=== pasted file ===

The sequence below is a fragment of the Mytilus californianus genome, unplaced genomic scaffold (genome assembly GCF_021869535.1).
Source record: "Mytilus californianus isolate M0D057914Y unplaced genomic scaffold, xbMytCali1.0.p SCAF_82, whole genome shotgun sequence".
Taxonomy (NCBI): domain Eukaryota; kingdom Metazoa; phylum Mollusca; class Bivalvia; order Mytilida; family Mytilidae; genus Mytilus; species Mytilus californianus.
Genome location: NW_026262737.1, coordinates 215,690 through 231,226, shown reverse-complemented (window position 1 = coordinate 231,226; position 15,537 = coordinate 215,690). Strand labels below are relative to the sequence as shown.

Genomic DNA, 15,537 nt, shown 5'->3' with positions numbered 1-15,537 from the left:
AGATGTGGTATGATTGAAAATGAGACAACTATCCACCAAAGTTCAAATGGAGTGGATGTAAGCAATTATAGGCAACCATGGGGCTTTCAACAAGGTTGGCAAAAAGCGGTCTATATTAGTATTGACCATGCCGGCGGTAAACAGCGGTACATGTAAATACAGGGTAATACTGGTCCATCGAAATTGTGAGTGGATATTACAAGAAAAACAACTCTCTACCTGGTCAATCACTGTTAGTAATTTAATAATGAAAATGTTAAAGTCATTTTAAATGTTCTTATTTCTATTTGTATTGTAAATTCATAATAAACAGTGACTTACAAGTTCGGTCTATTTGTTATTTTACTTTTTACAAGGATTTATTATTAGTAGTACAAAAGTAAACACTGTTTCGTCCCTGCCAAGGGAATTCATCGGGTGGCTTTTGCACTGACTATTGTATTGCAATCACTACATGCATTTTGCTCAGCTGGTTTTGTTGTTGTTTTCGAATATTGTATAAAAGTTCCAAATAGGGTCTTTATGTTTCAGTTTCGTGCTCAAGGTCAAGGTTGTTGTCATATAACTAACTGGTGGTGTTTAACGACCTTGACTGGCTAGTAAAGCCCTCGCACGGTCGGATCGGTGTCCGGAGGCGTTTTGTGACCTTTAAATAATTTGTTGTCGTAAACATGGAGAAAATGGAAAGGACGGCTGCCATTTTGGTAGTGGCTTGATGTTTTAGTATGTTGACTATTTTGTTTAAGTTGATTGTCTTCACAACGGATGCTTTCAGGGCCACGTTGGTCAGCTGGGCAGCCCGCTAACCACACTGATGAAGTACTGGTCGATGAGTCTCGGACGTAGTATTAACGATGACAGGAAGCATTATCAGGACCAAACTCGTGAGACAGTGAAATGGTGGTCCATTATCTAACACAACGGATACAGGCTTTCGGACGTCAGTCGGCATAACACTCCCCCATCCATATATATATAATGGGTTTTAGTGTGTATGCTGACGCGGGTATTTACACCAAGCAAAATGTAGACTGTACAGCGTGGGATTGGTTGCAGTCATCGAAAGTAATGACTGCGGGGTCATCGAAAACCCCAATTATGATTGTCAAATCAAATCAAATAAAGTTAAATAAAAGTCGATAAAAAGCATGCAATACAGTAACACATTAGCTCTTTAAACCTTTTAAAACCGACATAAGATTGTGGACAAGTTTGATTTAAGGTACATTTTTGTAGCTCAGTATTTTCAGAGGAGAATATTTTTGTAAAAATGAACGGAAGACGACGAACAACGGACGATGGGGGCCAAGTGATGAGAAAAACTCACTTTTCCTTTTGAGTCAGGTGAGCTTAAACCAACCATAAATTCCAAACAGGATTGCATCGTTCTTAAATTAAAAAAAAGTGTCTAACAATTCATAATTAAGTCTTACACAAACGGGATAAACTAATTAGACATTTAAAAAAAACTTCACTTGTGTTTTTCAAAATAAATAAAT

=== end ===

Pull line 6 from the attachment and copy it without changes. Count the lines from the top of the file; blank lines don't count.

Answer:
AGATGTGGTATGATTGAAAATGAGACAACTATCCACCAAAGTTCAAATGGAGTGGATGTAAGCAATTATAGGCAACCATGGGGCTTTCAACAAGGTTGGCAAAAAGCGGTCTATATTAGTATTGACCATGCCGGCGGTAAACAGCGGTACATGTAAATACAGGGTAATACTGGTCCATCGAAATTGTGAGTGGATATTACAAGAAAAACAACTCTCTACCTGGTCAATCACTGTTAGTAATTTAATAATGAAAATGTTAAAGTCATTTTAAATGTTCTTATTTCTATTTGTATTGTAAATTCATAATAAACAGTGACTTACAAGTTCGGTCTATTTGTTATTTTACTTTTTACAAGGATTTATTATTAGTAGTACAAAAGTAAACACTGTTTCGTCCCTGCCAAGGGAATTCATCGGGTGGCTTTTGCACTGACTATTGTATTGCAATCACTACATGCATTTTGCTCAGCTGGTTTTGTTGTTGTTTTCGAATATTGTATAAAAGTTCCAAATAGGGTCTTTATGTTTCAGTTTCGTGCTCAAGGTCAAGGTTGTTGTCATATAACTAACTGGTGGTGTTTAACGACCTTGACTGGCTAGTAAAGCCCTCGCACGGTCGGATCGGTGTCCGGAGGCGTTTTGTGACCTTTAAATAATTTGTTGTCGTAAACATGGAGAAAATGGAAAGGACGGCTGCCATTTTGGTAGTGGCTTGATGTTTTAGTATGTTGACTATTTTGTTTAAGTTGATTGTCTTCACAACGGATGCTTTCAGGGCCACGTTGGTCAGCTGGGCAGCCCGCTAACCACACTGATGAAGTACTGGTCGATGAGTCTCGGACGTAGTATTAACGATGACAGGAAGCATTATCAGGACCAAACTCGTGAGACAGTGAAATGGTGGTCCATTATCTAACACAACGGATACAGGCTTTCGGACGTCAGTCGGCATAACACTCCCCCATCCATATATATATAATGGGTTTTAGTGTGTATGCTGACGCGGGTATTTACACCAAGCAAAATGTAGACTGTACAGCGTGGGATTGGTTGCAGTCATCGAAAGTAATGACTGCGGGGTCATCGAAAACCCCAATTATGATTGTCAAATCAAATCAAATAAAGTTAAATAAAAGTCGATAAAAAGCATGCAATACAGTAACACATTAGCTCTTTAAACCTTTTAAAACCGACATAAGATTGTGGACAAGTTTGATTTAAGGTACATTTTTGTAGCTCAGTATTTTCAGAGGAGAATATTTTTGTAAAAATGAACGGAAGACGACGAACAACGGACGATGGGGGCCAAGTGATGAGAAAAACTCACTTTTCCTTTTGAGTCAGGTGAGCTTAAACCAACCATAAATTCCAAACAGGATTGCATCGTTCTTAAATTAAAAAAAAGTGTCTAACAATTCATAATTAAGTCTTACACAAACGGGATAAACTAATTAGACATTTAAAAAAAACTTCACTTGTGTTTTTCAAAATAAATAAAT